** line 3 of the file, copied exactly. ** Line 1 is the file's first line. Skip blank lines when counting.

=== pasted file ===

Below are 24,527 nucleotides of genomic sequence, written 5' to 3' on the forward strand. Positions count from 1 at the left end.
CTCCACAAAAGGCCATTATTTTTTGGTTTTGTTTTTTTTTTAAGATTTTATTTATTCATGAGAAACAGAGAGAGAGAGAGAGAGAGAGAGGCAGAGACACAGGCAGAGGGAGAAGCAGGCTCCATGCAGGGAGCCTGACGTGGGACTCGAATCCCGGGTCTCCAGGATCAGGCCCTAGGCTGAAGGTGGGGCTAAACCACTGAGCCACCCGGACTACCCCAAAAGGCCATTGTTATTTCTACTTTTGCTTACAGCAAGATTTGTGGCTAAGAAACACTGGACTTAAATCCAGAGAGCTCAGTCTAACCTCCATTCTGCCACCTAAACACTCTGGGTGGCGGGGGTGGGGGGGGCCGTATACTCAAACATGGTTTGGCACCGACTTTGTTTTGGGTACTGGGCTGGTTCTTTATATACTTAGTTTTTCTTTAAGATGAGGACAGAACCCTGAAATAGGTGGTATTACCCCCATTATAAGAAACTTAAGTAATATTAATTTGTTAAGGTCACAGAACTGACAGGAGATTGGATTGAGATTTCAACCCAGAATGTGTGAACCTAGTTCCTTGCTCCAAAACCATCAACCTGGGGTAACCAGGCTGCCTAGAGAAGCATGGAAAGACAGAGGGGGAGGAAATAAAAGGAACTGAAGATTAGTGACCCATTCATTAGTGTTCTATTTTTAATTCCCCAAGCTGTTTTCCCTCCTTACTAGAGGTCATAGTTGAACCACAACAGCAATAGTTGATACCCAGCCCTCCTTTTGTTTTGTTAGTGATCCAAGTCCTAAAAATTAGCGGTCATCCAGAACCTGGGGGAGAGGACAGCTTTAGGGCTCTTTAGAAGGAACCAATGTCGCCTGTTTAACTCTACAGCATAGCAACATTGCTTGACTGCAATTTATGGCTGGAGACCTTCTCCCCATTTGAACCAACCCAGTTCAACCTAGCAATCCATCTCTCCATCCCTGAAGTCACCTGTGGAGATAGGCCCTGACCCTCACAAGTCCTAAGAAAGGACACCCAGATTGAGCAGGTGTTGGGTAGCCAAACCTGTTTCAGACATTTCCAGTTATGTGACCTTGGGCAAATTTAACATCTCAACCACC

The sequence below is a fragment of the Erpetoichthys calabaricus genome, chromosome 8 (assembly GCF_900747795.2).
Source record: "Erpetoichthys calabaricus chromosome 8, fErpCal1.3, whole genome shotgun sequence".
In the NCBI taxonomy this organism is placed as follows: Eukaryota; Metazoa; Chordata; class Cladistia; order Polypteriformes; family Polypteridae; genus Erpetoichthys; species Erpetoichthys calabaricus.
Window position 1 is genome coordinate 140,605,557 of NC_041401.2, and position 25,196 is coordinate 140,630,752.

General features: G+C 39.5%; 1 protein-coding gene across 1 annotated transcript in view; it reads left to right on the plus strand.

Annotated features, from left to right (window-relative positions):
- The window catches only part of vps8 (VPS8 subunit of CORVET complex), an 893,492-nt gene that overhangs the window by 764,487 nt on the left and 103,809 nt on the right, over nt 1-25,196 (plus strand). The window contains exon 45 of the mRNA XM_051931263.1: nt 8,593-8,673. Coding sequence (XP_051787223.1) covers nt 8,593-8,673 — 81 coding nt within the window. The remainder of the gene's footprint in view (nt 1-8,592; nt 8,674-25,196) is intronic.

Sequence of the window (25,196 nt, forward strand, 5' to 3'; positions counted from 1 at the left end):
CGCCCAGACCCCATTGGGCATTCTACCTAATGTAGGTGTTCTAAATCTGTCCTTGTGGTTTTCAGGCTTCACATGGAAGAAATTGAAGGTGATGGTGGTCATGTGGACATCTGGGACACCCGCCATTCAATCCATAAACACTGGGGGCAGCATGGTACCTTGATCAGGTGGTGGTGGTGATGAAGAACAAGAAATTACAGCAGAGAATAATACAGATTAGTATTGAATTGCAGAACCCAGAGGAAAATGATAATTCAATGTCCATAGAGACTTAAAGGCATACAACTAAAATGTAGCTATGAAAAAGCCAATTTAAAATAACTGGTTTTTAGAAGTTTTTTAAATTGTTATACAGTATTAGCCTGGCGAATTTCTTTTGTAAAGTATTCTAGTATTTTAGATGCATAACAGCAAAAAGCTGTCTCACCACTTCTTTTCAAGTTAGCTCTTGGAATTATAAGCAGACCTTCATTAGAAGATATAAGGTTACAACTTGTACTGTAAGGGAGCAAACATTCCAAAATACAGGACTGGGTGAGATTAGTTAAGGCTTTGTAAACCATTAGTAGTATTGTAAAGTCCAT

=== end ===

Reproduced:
The sequence below is a fragment of the Erpetoichthys calabaricus genome, chromosome 8 (assembly GCF_900747795.2).